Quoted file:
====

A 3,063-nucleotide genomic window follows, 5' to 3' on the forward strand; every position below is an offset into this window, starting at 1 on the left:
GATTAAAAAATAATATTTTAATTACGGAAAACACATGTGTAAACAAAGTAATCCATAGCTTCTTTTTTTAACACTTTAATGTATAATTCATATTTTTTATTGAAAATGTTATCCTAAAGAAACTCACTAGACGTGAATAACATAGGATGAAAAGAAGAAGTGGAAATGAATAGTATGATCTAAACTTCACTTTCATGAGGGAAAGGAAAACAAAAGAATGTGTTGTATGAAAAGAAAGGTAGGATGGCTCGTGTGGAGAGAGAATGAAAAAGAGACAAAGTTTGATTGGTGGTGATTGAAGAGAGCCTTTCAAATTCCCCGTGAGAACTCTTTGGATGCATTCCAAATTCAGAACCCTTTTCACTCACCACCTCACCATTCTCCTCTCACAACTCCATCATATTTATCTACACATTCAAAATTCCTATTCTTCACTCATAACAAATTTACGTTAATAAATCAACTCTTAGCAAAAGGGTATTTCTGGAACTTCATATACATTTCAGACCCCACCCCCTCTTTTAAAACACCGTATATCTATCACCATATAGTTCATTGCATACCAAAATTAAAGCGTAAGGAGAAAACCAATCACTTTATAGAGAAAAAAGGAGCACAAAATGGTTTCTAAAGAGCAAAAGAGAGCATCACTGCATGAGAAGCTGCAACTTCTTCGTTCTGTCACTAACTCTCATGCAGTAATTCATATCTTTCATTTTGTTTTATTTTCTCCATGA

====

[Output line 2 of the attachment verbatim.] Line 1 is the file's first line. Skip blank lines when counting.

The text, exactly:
GATTAAAAAATAATATTTTAATTACGGAAAACACATGTGTAAACAAAGTAATCCATAGCTTCTTTTTTTAACACTTTAATGTATAATTCATATTTTTTATTGAAAATGTTATCCTAAAGAAACTCACTAGACGTGAATAACATAGGATGAAAAGAAGAAGTGGAAATGAATAGTATGATCTAAACTTCACTTTCATGAGGGAAAGGAAAACAAAAGAATGTGTTGTATGAAAAGAAAGGTAGGATGGCTCGTGTGGAGAGAGAATGAAAAAGAGACAAAGTTTGATTGGTGGTGATTGAAGAGAGCCTTTCAAATTCCCCGTGAGAACTCTTTGGATGCATTCCAAATTCAGAACCCTTTTCACTCACCACCTCACCATTCTCCTCTCACAACTCCATCATATTTATCTACACATTCAAAATTCCTATTCTTCACTCATAACAAATTTACGTTAATAAATCAACTCTTAGCAAAAGGGTATTTCTGGAACTTCATATACATTTCAGACCCCACCCCCTCTTTTAAAACACCGTATATCTATCACCATATAGTTCATTGCATACCAAAATTAAAGCGTAAGGAGAAAACCAATCACTTTATAGAGAAAAAAGGAGCACAAAATGGTTTCTAAAGAGCAAAAGAGAGCATCACTGCATGAGAAGCTGCAACTTCTTCGTTCTGTCACTAACTCTCATGCAGTAATTCATATCTTTCATTTTGTTTTATTTTCTCCATGA